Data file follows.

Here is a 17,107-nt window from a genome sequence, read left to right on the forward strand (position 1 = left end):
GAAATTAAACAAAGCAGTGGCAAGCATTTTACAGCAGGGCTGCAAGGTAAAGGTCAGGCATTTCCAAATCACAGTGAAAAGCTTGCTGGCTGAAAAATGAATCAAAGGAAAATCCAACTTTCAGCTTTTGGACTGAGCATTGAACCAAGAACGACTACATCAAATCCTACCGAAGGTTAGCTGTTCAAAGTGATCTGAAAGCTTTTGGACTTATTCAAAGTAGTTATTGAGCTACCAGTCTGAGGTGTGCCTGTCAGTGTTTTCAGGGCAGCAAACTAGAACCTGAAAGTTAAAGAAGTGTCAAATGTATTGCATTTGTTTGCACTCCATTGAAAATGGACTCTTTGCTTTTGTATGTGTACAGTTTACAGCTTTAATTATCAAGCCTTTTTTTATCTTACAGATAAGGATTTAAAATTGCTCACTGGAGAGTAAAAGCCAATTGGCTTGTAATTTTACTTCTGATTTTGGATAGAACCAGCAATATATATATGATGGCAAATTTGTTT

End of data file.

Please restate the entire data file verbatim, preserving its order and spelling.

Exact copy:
Here is a 17,107-nt window from a genome sequence, read left to right on the forward strand (position 1 = left end):
GAAATTAAACAAAGCAGTGGCAAGCATTTTACAGCAGGGCTGCAAGGTAAAGGTCAGGCATTTCCAAATCACAGTGAAAAGCTTGCTGGCTGAAAAATGAATCAAAGGAAAATCCAACTTTCAGCTTTTGGACTGAGCATTGAACCAAGAACGACTACATCAAATCCTACCGAAGGTTAGCTGTTCAAAGTGATCTGAAAGCTTTTGGACTTATTCAAAGTAGTTATTGAGCTACCAGTCTGAGGTGTGCCTGTCAGTGTTTTCAGGGCAGCAAACTAGAACCTGAAAGTTAAAGAAGTGTCAAATGTATTGCATTTGTTTGCACTCCATTGAAAATGGACTCTTTGCTTTTGTATGTGTACAGTTTACAGCTTTAATTATCAAGCCTTTTTTTATCTTACAGATAAGGATTTAAAATTGCTCACTGGAGAGTAAAAGCCAATTGGCTTGTAATTTTACTTCTGATTTTGGATAGAACCAGCAATATATATATGATGGCAAATTTGTTT